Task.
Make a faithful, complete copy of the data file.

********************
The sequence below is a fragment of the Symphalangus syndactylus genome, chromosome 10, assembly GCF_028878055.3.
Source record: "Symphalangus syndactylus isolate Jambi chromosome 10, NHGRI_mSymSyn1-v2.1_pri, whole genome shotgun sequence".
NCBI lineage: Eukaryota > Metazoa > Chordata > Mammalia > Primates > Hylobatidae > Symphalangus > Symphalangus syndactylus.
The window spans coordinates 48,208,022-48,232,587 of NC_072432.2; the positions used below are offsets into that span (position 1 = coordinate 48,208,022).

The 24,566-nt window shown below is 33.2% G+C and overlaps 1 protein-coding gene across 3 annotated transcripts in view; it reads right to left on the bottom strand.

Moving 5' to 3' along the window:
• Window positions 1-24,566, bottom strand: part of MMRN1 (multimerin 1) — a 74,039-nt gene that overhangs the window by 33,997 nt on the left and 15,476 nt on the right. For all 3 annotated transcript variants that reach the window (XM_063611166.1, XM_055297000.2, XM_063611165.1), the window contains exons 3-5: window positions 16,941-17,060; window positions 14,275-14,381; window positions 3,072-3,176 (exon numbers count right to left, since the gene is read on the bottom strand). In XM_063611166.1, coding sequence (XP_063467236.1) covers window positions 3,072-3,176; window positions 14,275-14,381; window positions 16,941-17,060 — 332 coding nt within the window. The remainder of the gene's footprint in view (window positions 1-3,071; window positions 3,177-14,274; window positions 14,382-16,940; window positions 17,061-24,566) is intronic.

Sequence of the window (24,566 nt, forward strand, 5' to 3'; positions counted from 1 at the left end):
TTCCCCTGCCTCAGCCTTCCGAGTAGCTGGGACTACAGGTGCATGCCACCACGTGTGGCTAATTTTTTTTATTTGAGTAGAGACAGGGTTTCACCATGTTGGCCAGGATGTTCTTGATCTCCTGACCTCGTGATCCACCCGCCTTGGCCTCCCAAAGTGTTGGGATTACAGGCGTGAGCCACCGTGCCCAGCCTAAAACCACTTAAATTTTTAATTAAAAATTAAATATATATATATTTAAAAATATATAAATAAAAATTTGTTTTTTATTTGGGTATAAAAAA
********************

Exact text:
The sequence below is a fragment of the Symphalangus syndactylus genome, chromosome 10, assembly GCF_028878055.3.
Source record: "Symphalangus syndactylus isolate Jambi chromosome 10, NHGRI_mSymSyn1-v2.1_pri, whole genome shotgun sequence".
NCBI lineage: Eukaryota > Metazoa > Chordata > Mammalia > Primates > Hylobatidae > Symphalangus > Symphalangus syndactylus.
The window spans coordinates 48,208,022-48,232,587 of NC_072432.2; the positions used below are offsets into that span (position 1 = coordinate 48,208,022).

The 24,566-nt window shown below is 33.2% G+C and overlaps 1 protein-coding gene across 3 annotated transcripts in view; it reads right to left on the bottom strand.

Moving 5' to 3' along the window:
• Window positions 1-24,566, bottom strand: part of MMRN1 (multimerin 1) — a 74,039-nt gene that overhangs the window by 33,997 nt on the left and 15,476 nt on the right. For all 3 annotated transcript variants that reach the window (XM_063611166.1, XM_055297000.2, XM_063611165.1), the window contains exons 3-5: window positions 16,941-17,060; window positions 14,275-14,381; window positions 3,072-3,176 (exon numbers count right to left, since the gene is read on the bottom strand). In XM_063611166.1, coding sequence (XP_063467236.1) covers window positions 3,072-3,176; window positions 14,275-14,381; window positions 16,941-17,060 — 332 coding nt within the window. The remainder of the gene's footprint in view (window positions 1-3,071; window positions 3,177-14,274; window positions 14,382-16,940; window positions 17,061-24,566) is intronic.

Sequence of the window (24,566 nt, forward strand, 5' to 3'; positions counted from 1 at the left end):
TTCCCCTGCCTCAGCCTTCCGAGTAGCTGGGACTACAGGTGCATGCCACCACGTGTGGCTAATTTTTTTTATTTGAGTAGAGACAGGGTTTCACCATGTTGGCCAGGATGTTCTTGATCTCCTGACCTCGTGATCCACCCGCCTTGGCCTCCCAAAGTGTTGGGATTACAGGCGTGAGCCACCGTGCCCAGCCTAAAACCACTTAAATTTTTAATTAAAAATTAAATATATATATATTTAAAAATATATAAATAAAAATTTGTTTTTTATTTGGGTATAAAAAA